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Two Thirds of U.S. Users Have Broadband, Says FCC

  |  March 2, 2010   |  Comments

Socio-economic and demographic factors dictate broadband access, says FCC.

Twenty-two percent of Americans do not use the Internet, but among those that do, 65 percent have access to a broadband connection, according to a survey conducted by the Federal Communications Commission (FCC).

The Commission surveyed 5,005 U.S. adults in October and November 2009, and found correlation between socio-economic and demographic factors, and whether or not respondents had access to a high-speed connection.

For example, broadband adoption was greater among respondents with a higher level of education, and a higher salary. In addition, white respondents were more likely to have high-speed access than African-American users, while 10 percent more African-American users claim to use broadband than Hispanic users.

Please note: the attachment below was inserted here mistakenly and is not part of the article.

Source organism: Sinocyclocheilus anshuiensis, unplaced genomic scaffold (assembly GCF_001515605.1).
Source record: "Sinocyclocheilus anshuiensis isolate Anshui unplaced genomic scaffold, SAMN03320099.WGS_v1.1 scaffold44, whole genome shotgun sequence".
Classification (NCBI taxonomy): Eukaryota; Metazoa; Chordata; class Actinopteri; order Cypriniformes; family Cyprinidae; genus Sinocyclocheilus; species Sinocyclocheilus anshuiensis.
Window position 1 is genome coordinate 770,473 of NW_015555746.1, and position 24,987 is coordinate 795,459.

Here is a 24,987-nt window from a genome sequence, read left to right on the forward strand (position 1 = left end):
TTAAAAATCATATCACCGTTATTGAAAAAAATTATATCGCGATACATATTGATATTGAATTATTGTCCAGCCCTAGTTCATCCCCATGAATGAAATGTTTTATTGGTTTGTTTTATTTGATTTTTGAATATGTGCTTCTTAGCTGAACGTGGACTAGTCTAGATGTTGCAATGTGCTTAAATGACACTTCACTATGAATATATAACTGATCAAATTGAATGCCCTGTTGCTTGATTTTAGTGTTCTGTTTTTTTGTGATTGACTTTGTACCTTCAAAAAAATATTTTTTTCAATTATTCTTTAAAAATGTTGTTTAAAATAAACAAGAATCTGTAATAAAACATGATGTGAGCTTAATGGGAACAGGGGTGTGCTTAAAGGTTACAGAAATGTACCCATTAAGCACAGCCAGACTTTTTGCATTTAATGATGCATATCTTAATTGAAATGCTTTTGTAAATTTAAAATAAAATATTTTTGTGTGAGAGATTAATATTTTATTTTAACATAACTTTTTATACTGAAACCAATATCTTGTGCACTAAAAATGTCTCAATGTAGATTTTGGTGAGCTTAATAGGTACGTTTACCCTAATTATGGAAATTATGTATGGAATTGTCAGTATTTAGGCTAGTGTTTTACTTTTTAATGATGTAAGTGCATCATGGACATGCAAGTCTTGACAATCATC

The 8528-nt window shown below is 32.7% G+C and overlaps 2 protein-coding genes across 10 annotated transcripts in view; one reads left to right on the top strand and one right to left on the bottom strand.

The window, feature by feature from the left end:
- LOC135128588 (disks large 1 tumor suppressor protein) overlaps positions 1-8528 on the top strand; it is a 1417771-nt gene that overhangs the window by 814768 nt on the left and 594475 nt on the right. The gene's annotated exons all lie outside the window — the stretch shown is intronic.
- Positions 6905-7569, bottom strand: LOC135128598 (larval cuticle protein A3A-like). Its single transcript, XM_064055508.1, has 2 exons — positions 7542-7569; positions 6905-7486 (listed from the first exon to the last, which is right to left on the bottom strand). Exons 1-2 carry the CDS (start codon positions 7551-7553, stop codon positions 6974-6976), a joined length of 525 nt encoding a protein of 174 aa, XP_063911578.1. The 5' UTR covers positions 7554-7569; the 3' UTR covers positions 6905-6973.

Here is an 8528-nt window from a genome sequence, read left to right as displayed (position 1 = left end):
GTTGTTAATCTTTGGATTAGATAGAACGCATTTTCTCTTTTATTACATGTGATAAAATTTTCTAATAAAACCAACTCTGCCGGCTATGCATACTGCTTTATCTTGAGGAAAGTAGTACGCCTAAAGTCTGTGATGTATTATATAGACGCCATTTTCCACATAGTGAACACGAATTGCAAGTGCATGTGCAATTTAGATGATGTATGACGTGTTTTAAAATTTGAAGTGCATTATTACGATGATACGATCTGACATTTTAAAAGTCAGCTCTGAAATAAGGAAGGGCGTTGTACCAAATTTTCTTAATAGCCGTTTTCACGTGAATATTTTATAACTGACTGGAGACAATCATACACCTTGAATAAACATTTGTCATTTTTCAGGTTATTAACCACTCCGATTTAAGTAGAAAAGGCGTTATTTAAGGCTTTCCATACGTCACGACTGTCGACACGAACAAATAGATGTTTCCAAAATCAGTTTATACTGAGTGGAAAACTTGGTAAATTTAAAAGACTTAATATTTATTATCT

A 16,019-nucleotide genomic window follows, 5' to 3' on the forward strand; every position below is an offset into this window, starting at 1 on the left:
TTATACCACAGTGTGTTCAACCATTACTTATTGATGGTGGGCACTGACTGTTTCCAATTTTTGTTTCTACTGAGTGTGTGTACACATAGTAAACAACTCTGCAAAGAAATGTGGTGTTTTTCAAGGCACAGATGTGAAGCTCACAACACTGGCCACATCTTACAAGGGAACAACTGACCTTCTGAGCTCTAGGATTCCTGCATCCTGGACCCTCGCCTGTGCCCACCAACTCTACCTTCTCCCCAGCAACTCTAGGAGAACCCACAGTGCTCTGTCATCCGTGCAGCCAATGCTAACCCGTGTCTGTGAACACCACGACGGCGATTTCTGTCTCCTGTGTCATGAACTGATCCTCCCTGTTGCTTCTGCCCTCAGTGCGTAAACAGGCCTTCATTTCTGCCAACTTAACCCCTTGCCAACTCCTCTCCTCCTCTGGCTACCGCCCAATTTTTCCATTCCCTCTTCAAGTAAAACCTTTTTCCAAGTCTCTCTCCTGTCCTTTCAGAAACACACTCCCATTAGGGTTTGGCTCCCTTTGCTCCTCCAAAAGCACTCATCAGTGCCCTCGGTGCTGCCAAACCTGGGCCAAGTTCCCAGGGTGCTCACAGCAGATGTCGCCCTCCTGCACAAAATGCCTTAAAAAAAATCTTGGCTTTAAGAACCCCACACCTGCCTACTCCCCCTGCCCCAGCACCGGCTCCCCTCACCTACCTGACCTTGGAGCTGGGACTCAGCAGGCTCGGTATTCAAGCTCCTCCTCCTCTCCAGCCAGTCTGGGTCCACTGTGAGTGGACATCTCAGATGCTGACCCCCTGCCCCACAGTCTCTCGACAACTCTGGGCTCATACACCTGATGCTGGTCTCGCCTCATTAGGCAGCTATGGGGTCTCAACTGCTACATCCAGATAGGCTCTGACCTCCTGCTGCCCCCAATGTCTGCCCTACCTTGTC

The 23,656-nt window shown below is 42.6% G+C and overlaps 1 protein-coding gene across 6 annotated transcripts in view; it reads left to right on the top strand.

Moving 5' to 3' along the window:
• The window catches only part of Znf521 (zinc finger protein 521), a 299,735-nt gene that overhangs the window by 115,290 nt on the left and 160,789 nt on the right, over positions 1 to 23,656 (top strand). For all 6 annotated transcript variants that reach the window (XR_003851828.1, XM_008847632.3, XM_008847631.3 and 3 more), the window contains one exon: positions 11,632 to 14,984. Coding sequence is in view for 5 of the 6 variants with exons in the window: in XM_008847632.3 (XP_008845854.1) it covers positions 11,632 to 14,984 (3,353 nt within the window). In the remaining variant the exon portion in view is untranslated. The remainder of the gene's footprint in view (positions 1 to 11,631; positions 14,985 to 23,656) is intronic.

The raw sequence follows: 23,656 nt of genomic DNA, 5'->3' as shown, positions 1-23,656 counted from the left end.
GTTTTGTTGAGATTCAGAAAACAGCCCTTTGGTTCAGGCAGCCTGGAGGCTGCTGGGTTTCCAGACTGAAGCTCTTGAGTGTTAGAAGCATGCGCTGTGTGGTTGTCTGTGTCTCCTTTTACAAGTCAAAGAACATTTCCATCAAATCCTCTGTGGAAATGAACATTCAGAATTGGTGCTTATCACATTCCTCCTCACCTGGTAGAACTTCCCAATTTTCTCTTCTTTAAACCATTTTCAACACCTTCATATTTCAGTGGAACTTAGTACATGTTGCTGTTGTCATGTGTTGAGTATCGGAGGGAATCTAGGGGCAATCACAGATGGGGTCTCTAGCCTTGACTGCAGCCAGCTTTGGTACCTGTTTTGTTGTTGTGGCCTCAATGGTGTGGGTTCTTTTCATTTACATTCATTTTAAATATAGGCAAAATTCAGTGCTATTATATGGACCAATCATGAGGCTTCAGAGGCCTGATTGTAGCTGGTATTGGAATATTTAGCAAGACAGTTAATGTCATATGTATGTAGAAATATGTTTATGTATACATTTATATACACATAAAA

Younger users also reported much wider access to broadband connections than older users. For example, 75 percent of 18-29 year olds access the Internet via broadband compared with just 35 percent of users over 65.

Perhaps unsurprisingly, the number of rural users with high-speed connections was less than average, at 50 percent, while non-rural users were slightly above the average, at 68 percent.

Broadband Adoption by American Adults
by Socio-Economic and Demographic Factors

Chart above provided by Federal Communications Commission


Jack Marshall

Jack Marshall was a staff writer and stats editor for ClickZ News from 2007 until August 2011. 

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